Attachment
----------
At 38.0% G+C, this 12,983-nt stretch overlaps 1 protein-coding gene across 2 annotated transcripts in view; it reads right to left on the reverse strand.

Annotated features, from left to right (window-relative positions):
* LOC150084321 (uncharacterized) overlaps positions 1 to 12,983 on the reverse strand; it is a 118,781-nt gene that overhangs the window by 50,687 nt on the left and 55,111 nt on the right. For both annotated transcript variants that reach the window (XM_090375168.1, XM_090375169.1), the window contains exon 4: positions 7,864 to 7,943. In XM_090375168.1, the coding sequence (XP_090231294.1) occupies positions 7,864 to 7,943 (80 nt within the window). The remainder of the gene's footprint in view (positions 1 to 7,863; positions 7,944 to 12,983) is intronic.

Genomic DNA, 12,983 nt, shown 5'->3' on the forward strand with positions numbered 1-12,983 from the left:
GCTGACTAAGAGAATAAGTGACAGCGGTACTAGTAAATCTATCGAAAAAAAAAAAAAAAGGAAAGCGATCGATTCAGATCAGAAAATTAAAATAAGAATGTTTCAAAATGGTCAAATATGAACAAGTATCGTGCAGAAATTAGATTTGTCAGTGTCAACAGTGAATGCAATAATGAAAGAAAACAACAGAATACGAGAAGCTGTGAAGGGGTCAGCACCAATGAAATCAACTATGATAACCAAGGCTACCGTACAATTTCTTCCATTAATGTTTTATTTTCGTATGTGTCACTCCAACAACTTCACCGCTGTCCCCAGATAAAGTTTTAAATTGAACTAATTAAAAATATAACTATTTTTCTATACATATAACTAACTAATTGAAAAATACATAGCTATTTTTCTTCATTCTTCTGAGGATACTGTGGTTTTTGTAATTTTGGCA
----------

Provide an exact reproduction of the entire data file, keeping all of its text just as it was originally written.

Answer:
At 38.0% G+C, this 12,983-nt stretch overlaps 1 protein-coding gene across 2 annotated transcripts in view; it reads right to left on the reverse strand.

Annotated features, from left to right (window-relative positions):
* LOC150084321 (uncharacterized) overlaps positions 1 to 12,983 on the reverse strand; it is a 118,781-nt gene that overhangs the window by 50,687 nt on the left and 55,111 nt on the right. For both annotated transcript variants that reach the window (XM_090375168.1, XM_090375169.1), the window contains exon 4: positions 7,864 to 7,943. In XM_090375168.1, the coding sequence (XP_090231294.1) occupies positions 7,864 to 7,943 (80 nt within the window). The remainder of the gene's footprint in view (positions 1 to 7,863; positions 7,944 to 12,983) is intronic.

Genomic DNA, 12,983 nt, shown 5'->3' on the forward strand with positions numbered 1-12,983 from the left:
GCTGACTAAGAGAATAAGTGACAGCGGTACTAGTAAATCTATCGAAAAAAAAAAAAAAAGGAAAGCGATCGATTCAGATCAGAAAATTAAAATAAGAATGTTTCAAAATGGTCAAATATGAACAAGTATCGTGCAGAAATTAGATTTGTCAGTGTCAACAGTGAATGCAATAATGAAAGAAAACAACAGAATACGAGAAGCTGTGAAGGGGTCAGCACCAATGAAATCAACTATGATAACCAAGGCTACCGTACAATTTCTTCCATTAATGTTTTATTTTCGTATGTGTCACTCCAACAACTTCACCGCTGTCCCCAGATAAAGTTTTAAATTGAACTAATTAAAAATATAACTATTTTTCTATACATATAACTAACTAATTGAAAAATACATAGCTATTTTTCTTCATTCTTCTGAGGATACTGTGGTTTTTGTAATTTTGGCA